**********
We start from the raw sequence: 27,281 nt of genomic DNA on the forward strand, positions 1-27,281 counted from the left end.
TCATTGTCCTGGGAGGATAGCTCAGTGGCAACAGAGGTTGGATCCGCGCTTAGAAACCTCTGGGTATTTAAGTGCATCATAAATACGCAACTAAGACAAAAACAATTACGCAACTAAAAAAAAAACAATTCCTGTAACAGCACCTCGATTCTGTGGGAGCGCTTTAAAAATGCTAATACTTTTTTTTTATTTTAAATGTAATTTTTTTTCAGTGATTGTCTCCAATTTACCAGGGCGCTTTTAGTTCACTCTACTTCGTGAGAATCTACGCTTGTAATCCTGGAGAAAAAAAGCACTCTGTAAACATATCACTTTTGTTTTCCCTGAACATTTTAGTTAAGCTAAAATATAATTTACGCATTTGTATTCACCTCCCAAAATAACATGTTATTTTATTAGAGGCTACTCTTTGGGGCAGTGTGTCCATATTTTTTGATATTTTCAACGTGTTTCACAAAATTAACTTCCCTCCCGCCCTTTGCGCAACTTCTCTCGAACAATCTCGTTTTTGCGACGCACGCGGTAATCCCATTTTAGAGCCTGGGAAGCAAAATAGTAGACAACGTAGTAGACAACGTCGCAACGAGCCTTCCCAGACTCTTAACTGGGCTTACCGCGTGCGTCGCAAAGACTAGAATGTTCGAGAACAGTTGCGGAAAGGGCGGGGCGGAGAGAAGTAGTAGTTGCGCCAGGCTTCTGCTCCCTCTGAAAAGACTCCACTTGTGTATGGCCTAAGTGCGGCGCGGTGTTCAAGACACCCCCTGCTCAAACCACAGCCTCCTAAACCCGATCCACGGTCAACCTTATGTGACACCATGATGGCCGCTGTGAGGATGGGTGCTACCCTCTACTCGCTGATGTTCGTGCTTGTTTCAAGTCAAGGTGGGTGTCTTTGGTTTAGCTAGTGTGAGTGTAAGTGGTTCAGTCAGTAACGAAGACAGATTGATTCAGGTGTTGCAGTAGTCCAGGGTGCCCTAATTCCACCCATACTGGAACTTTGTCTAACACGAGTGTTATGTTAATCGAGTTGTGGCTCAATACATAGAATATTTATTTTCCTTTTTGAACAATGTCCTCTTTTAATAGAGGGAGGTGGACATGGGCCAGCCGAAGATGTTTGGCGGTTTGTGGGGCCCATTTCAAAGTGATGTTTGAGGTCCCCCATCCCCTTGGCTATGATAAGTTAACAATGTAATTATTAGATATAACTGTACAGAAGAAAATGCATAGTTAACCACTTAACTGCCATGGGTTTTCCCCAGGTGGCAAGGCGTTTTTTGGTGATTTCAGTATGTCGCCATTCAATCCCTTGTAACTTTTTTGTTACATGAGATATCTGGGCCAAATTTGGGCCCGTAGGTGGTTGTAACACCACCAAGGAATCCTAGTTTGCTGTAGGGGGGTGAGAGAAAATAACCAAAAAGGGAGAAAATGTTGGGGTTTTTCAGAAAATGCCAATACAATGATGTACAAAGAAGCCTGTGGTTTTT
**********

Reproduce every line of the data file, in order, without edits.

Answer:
We start from the raw sequence: 27,281 nt of genomic DNA on the forward strand, positions 1-27,281 counted from the left end.
TCATTGTCCTGGGAGGATAGCTCAGTGGCAACAGAGGTTGGATCCGCGCTTAGAAACCTCTGGGTATTTAAGTGCATCATAAATACGCAACTAAGACAAAAACAATTACGCAACTAAAAAAAAAACAATTCCTGTAACAGCACCTCGATTCTGTGGGAGCGCTTTAAAAATGCTAATACTTTTTTTTTATTTTAAATGTAATTTTTTTTCAGTGATTGTCTCCAATTTACCAGGGCGCTTTTAGTTCACTCTACTTCGTGAGAATCTACGCTTGTAATCCTGGAGAAAAAAAGCACTCTGTAAACATATCACTTTTGTTTTCCCTGAACATTTTAGTTAAGCTAAAATATAATTTACGCATTTGTATTCACCTCCCAAAATAACATGTTATTTTATTAGAGGCTACTCTTTGGGGCAGTGTGTCCATATTTTTTGATATTTTCAACGTGTTTCACAAAATTAACTTCCCTCCCGCCCTTTGCGCAACTTCTCTCGAACAATCTCGTTTTTGCGACGCACGCGGTAATCCCATTTTAGAGCCTGGGAAGCAAAATAGTAGACAACGTAGTAGACAACGTCGCAACGAGCCTTCCCAGACTCTTAACTGGGCTTACCGCGTGCGTCGCAAAGACTAGAATGTTCGAGAACAGTTGCGGAAAGGGCGGGGCGGAGAGAAGTAGTAGTTGCGCCAGGCTTCTGCTCCCTCTGAAAAGACTCCACTTGTGTATGGCCTAAGTGCGGCGCGGTGTTCAAGACACCCCCTGCTCAAACCACAGCCTCCTAAACCCGATCCACGGTCAACCTTATGTGACACCATGATGGCCGCTGTGAGGATGGGTGCTACCCTCTACTCGCTGATGTTCGTGCTTGTTTCAAGTCAAGGTGGGTGTCTTTGGTTTAGCTAGTGTGAGTGTAAGTGGTTCAGTCAGTAACGAAGACAGATTGATTCAGGTGTTGCAGTAGTCCAGGGTGCCCTAATTCCACCCATACTGGAACTTTGTCTAACACGAGTGTTATGTTAATCGAGTTGTGGCTCAATACATAGAATATTTATTTTCCTTTTTGAACAATGTCCTCTTTTAATAGAGGGAGGTGGACATGGGCCAGCCGAAGATGTTTGGCGGTTTGTGGGGCCCATTTCAAAGTGATGTTTGAGGTCCCCCATCCCCTTGGCTATGATAAGTTAACAATGTAATTATTAGATATAACTGTACAGAAGAAAATGCATAGTTAACCACTTAACTGCCATGGGTTTTCCCCAGGTGGCAAGGCGTTTTTTGGTGATTTCAGTATGTCGCCATTCAATCCCTTGTAACTTTTTTGTTACATGAGATATCTGGGCCAAATTTGGGCCCGTAGGTGGTTGTAACACCACCAAGGAATCCTAGTTTGCTGTAGGGGGGTGAGAGAAAATAACCAAAAAGGGAGAAAATGTTGGGGTTTTTCAGAAAATGCCAATACAATGATGTACAAAGAAGCCTGTGGTTTTT